Tansy Harcourt, Senior Reporter at The Australian

The former Business Council of Australia boss Jennifer Westacott has been named as the new chairman of Future Generation Global, the listed investment company that donates a portion of its profits – so far $38m – to youth mental health charities.

The outspoken chair will need to harness her political connections right from the start, with the group of Future Generation companies making a pitch to the Productivity Commission to create an universal tax-free program to encourage greater philanthropy.

“I was working very closely with the government in my BCA role to try and work through (the question of) how do we get philanthropy to really work and how do we get it to have impact,” Ms Westacott said.

The Future Generation draft submission to the government will be made public this week.

It will suggest allowing all Australians the option of allocating a tax-free portion of money to be spent on philanthropic causes.

The Australian government wants to see philanthropic donations double by 2030.

Future Generation has proposed a structure similar to Britain’s Individual Savings Accounts model – which allows for £20,000 ($38,000) of tax-free money to be set aside – but with the addition of charitable donations and investments through firms such as its own, to help reach that goal.

“It’s a question of what are the right vehicles,” Ms Westacott said.

“If I’m a shareholder and I’m looking for that double dividend – I want to get a good return on my money but I want to do something – then (Future Generation) is an ideal structure. The question then becomes, what are the right tax arrangements? What are the right incentives?”

Future Generation is the creation of veteran stockpicker Geoff Wilson, who said that such moves could see the $3bn currently invested in philanthropic investment vehicles turn into $100bn. “Therefore (from the $100bn) that would be $1bn there going to support these not-for-profits.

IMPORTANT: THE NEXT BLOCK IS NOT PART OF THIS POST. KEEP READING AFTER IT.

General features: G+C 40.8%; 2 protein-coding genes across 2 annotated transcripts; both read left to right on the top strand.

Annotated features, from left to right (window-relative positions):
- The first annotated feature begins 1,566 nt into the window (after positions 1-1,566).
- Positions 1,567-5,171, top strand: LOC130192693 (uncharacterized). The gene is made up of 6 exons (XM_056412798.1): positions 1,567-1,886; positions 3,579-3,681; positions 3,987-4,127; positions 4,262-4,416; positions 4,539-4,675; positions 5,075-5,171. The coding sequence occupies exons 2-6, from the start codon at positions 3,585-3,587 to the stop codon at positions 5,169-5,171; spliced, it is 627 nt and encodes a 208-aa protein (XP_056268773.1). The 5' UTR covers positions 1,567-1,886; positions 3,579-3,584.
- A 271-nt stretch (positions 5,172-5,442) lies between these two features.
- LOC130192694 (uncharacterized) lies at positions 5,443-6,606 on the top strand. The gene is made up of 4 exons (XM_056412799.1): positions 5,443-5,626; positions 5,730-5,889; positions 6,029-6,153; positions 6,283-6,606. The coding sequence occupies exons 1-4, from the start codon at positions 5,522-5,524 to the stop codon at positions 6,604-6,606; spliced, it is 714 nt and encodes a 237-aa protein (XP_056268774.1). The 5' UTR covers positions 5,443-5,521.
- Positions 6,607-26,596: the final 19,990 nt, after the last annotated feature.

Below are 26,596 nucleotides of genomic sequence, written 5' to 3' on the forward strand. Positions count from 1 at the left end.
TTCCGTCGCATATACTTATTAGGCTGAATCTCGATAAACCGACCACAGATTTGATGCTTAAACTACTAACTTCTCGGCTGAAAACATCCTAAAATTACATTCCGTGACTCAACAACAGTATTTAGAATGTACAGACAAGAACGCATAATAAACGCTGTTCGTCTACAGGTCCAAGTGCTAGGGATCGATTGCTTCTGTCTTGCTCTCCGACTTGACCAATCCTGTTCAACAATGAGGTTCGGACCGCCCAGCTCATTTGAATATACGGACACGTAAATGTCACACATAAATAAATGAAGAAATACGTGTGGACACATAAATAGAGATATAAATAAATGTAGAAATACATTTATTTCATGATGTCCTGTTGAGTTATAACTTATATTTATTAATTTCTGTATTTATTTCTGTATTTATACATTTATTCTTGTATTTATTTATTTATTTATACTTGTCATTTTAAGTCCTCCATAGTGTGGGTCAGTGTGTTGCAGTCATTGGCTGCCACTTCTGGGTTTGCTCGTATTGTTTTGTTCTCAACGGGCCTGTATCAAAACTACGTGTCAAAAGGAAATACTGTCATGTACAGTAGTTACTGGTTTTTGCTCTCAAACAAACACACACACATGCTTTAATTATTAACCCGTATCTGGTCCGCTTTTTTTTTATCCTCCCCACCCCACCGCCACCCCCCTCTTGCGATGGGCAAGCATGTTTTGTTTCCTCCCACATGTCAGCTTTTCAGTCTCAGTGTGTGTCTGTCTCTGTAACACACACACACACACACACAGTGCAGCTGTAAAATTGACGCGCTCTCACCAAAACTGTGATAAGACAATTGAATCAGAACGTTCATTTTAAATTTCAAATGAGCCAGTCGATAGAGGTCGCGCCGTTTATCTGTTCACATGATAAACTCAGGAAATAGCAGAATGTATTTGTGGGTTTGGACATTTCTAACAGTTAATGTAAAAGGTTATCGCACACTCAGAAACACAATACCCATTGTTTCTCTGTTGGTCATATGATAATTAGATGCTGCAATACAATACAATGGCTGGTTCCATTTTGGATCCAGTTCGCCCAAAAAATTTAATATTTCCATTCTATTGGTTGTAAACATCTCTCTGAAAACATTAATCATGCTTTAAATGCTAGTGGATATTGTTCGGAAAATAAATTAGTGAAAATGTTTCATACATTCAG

One of the great things about this funding is that we’re there supporting those charities and they know they’re going to get the money next year and they know they’re going to get their money again the year after.”

Mr Wilson founded Future Generation Global in 2015 to offer shareholders investment and social returns. The LIC gives shareholders exposure to leading Australian fund managers without management or performance fees and has produced a 7.2 per cent return since its inception, which lags behind the MSCI AC World Index on 9.5 per cent over that time.

Mr Wilson said his firm had reweighted the portfolio managers who donated their time to Future Generation Global, with Magellan now accounting for less than before. The fund’s managers who provide their work for free also include Paradice Investment Management, Plato and Marin Currie.

Ms Westacott has long been a supporter of mental health initiatives, having chaired Mental Health Australia for seven years, and held government roles such as Director of Housing, running the Department of Community Services, and the Secretary of Education, Victoria.

“I’ve been a passionate advocate about mental health for a long time,” said Ms Westacott, adding that her previous role she could “see how ineffective services for people with a mental illness or people with mental wellbeing issues have been”.

“For all the money we’ve spent, we’re not making progress.

“So this is a huge kind of issue for me and so this is right in the sweet spot on the mental health,” she said.

Future Generation chief executive Caroline Gurney said Ms Westacott’s background and passion made her a perfect fit for the role. “Jennifer believes in what we are doing,” Ms Gurney said.

“Her passion for business and the community, her network, and her unrivalled understanding of how the public and private sectors intersect will be invaluable as we work to promote wellbeing and prevent mental health conditions in young Australians through ­investment.”

Future Generation Global closed Friday’s session unchanged at $1.16 per share.

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